Going Viral #16 — Mark 16:9-20

Covid19 has us stuck at home preparing for Easter… but we can mark each day with devotion. Click here if you missed a past day’s reading.


Today is Maundy Thursday. (Today’s reading is below.) I hope you will take time to remember the disciples gathering with Jesus to celebrate the first passover. I filmed a couple minute video on my thoughts, click here to watch.


(I skipped ahead to the alternate ending, so our study would end with the conclusion Mark wrote.)

Mark 16:9-20

[The earliest manuscripts and some other ancient witnesses do not have verses 9–20.]

The additional ending of Mark has some interesting details and at least one part that proves problematic. Namely “they will pick up snakes with their hands”, which has driven theology of snake handling churches…

I will dive into why Mark ended with verse 8 tomorrow. But the explanation for why the ending was expanded is fairly obvious: the original ending does not include an encounter with our risen Savior.

If you never noticed that this ending was added, here is an explanation: Our scripture was not handed down from heaven. What came down from heaven was God incarnate! The Word made Flesh. Jesus is the full revelation of God.

The scripture we have was inspired by the Holy Spirit. But written by humans. Each book shows their individual author’s mark. And the books tell salvation story, the story of Jesus and the church.

Each book was written in a certain time, to a certain place. This is apparent with Pauls letters (Galatians was written to Galatia). But it is also true of the gospels. For instance, most scholars believe Mark was written for Roman Christians.

As the writings proved beneficial to their church they were copied and shared with other churches. Coping by hand was arduous. And paper was expensive, so the copies were made without punctuation or spaces! As you can imagine, this process produced many small differences. We do not have any originals (the oldest is a fragment of John from 125AD). And every ancient manuscript is slightly different (of which there are 1000s).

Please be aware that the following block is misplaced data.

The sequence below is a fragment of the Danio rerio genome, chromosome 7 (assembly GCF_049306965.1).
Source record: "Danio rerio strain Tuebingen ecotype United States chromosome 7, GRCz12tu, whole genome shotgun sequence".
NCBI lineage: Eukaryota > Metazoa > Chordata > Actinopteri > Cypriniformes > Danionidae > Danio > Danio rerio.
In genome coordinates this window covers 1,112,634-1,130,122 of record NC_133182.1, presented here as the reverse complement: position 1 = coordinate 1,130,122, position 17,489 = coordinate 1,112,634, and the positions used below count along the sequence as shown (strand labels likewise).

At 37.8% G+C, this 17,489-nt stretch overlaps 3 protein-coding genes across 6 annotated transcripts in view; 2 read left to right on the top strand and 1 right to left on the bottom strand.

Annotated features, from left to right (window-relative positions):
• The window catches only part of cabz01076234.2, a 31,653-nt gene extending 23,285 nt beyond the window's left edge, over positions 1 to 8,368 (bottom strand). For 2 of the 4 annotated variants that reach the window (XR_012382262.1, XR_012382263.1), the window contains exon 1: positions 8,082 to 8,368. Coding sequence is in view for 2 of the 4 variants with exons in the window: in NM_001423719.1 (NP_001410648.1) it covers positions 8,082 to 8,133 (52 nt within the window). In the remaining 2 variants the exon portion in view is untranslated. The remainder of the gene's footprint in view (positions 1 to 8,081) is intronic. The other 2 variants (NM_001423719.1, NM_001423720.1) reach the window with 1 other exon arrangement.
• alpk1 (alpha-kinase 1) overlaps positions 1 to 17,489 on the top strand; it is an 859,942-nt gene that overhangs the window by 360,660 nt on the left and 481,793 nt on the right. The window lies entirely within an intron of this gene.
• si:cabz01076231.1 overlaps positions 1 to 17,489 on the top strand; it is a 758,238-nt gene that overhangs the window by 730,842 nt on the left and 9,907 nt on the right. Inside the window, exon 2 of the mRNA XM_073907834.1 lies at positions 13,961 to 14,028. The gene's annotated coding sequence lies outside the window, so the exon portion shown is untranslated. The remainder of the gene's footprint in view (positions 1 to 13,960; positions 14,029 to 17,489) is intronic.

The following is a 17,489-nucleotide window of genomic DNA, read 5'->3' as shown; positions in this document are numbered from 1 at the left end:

Now, let me emphasize, the amount of manuscript evidence for the New Testament is overwhelming. It is better sourced than any other ancient document by far (better than even Shakespeare). And most of the differences are very minor. Still it is not perfect and so we have an additional ending to Mark.*

What is most important is to remember God is inerrant and infallible. The Spirit inspired the writers and continues to inspire the Bible. God guided the process to us. Just as God guides us when we read. In Christ the Bible becomes truth for our life. It can and should be trusted. (Of course apart from God… well, that is how the Bible has been used to create so much harm!)

*Why is the additional ending of Mark even included in our Bible translation? — Mainly because it is a part of King James Version. Though the KJV was written in 1611, it is LESS accurate than modern translations, because of the discovery of so many manuscripts — for example, the Dead Sea Scrolls. 


How did scholars determine 16:9-20 were added later? — When determining the text for an English translation, scholars must make decisions. They will consider External evidence: priority given to earlier manuscripts. They also consider Internal evidence, one of the guiding principles is “the more difficult reading is to be preferred”.

External: Two of the oldest manuscripts (Codex Vaticanus, 300-25, and Codex Sinaiticus, 330-360) do not include the longer ending. Also Eusebius, writing in the 4th Century reports that “accurate” copies of Mark end with verse 8. 

Internal: Ending at verse 8 is the more difficult reading. And, as stated above, the addition has an obvious reason (to add a written encounter with the risen Christ).


Formation of our New Testament Canon — The individual books were passed separately and slowly compiled into the New Testament we know today. The complete 27 book canon was first listed by Athanasius in AD367. This list was confirmed by multiple councils (Council of Rome, 383, Synod of Hippo, 393, Council of Carthage, 397). Though well before then the majority of books were accepted (AD200). Debates continued around Hebrews, James, 2Peter, 2/3John, Jude, and Revelation. 

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